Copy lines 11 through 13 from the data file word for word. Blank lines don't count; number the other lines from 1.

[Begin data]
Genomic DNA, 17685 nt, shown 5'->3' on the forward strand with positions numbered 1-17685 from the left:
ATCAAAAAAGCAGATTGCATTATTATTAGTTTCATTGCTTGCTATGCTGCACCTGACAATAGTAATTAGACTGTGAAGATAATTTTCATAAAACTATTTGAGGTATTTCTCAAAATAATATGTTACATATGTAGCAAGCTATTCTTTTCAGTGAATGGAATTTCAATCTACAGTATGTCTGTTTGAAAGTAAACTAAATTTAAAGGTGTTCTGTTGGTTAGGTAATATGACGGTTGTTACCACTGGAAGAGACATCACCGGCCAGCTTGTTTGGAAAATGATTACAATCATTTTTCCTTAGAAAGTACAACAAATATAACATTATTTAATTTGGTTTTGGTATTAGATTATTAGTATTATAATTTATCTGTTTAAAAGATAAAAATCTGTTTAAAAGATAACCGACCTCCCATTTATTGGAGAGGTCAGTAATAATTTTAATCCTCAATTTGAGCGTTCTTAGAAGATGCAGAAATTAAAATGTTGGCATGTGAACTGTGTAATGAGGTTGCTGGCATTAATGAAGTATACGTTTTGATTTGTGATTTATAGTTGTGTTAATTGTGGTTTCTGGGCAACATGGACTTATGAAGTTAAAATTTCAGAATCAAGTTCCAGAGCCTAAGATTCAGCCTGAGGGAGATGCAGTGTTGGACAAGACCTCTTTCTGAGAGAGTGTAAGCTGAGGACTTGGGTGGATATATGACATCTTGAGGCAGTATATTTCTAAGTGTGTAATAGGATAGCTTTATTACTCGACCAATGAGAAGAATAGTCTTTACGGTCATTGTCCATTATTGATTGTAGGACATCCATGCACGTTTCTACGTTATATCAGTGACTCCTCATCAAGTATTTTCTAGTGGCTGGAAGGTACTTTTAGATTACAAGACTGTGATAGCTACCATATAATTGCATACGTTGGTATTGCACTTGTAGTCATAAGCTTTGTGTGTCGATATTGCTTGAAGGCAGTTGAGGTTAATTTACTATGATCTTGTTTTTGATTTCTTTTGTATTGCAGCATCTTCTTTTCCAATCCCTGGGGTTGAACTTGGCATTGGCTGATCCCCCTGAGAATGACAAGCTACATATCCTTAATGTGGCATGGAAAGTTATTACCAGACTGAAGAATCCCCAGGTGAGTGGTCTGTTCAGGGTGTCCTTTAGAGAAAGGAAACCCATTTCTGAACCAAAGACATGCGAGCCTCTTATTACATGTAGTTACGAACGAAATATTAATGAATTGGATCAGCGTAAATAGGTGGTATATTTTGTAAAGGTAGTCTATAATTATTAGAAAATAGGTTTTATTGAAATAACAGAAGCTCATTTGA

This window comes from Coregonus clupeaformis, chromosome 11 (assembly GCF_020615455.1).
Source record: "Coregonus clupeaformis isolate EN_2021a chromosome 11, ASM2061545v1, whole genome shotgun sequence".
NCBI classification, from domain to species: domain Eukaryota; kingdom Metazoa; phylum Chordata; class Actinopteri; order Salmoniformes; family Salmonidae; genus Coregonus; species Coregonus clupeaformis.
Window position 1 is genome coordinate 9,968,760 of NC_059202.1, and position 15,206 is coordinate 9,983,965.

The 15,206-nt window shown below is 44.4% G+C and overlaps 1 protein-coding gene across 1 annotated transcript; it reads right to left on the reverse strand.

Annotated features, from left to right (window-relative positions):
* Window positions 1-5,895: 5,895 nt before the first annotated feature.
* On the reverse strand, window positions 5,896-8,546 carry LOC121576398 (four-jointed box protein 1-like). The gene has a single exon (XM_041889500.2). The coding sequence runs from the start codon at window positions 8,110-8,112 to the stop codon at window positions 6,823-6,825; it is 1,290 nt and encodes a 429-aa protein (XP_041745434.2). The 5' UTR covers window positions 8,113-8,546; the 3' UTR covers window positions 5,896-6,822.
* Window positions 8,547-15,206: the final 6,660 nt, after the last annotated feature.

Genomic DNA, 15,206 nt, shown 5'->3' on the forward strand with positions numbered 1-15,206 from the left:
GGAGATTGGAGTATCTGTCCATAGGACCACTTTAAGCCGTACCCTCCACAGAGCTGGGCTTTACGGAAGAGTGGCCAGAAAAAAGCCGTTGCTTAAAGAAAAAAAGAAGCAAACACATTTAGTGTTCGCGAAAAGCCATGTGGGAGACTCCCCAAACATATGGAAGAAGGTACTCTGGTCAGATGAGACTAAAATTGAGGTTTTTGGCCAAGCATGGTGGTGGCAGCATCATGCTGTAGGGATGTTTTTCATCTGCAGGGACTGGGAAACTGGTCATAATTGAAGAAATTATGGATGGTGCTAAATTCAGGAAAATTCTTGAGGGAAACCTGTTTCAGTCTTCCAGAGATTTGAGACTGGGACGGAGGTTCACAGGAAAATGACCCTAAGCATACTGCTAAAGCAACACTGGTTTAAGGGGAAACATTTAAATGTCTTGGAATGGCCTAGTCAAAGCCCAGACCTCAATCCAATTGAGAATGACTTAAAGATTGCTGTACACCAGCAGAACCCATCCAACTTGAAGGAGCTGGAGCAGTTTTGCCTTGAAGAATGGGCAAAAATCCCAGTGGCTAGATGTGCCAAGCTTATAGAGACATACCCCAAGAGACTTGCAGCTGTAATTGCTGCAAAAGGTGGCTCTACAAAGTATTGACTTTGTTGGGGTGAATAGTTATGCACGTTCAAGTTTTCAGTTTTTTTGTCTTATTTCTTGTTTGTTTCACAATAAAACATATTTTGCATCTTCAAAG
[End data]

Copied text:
* Window positions 8,547-15,206: the final 6,660 nt, after the last annotated feature.

Genomic DNA, 15,206 nt, shown 5'->3' on the forward strand with positions numbered 1-15,206 from the left:
GGAGATTGGAGTATCTGTCCATAGGACCACTTTAAGCCGTACCCTCCACAGAGCTGGGCTTTACGGAAGAGTGGCCAGAAAAAAGCCGTTGCTTAAAGAAAAAAAGAAGCAAACACATTTAGTGTTCGCGAAAAGCCATGTGGGAGACTCCCCAAACATATGGAAGAAGGTACTCTGGTCAGATGAGACTAAAATTGAGGTTTTTGGCCAAGCATGGTGGTGGCAGCATCATGCTGTAGGGATGTTTTTCATCTGCAGGGACTGGGAAACTGGTCATAATTGAAGAAATTATGGATGGTGCTAAATTCAGGAAAATTCTTGAGGGAAACCTGTTTCAGTCTTCCAGAGATTTGAGACTGGGACGGAGGTTCACAGGAAAATGACCCTAAGCATACTGCTAAAGCAACACTGGTTTAAGGGGAAACATTTAAATGTCTTGGAATGGCCTAGTCAAAGCCCAGACCTCAATCCAATTGAGAATGACTTAAAGATTGCTGTACACCAGCAGAACCCATCCAACTTGAAGGAGCTGGAGCAGTTTTGCCTTGAAGAATGGGCAAAAATCCCAGTGGCTAGATGTGCCAAGCTTATAGAGACATACCCCAAGAGACTTGCAGCTGTAATTGCTGCAAAAGGTGGCTCTACAAAGTATTGACTTTGTTGGGGTGAATAGTTATGCACGTTCAAGTTTTCAGTTTTTTTGTCTTATTTCTTGTTTGTTTCACAATAAAACATATTTTGCATCTTCAAAG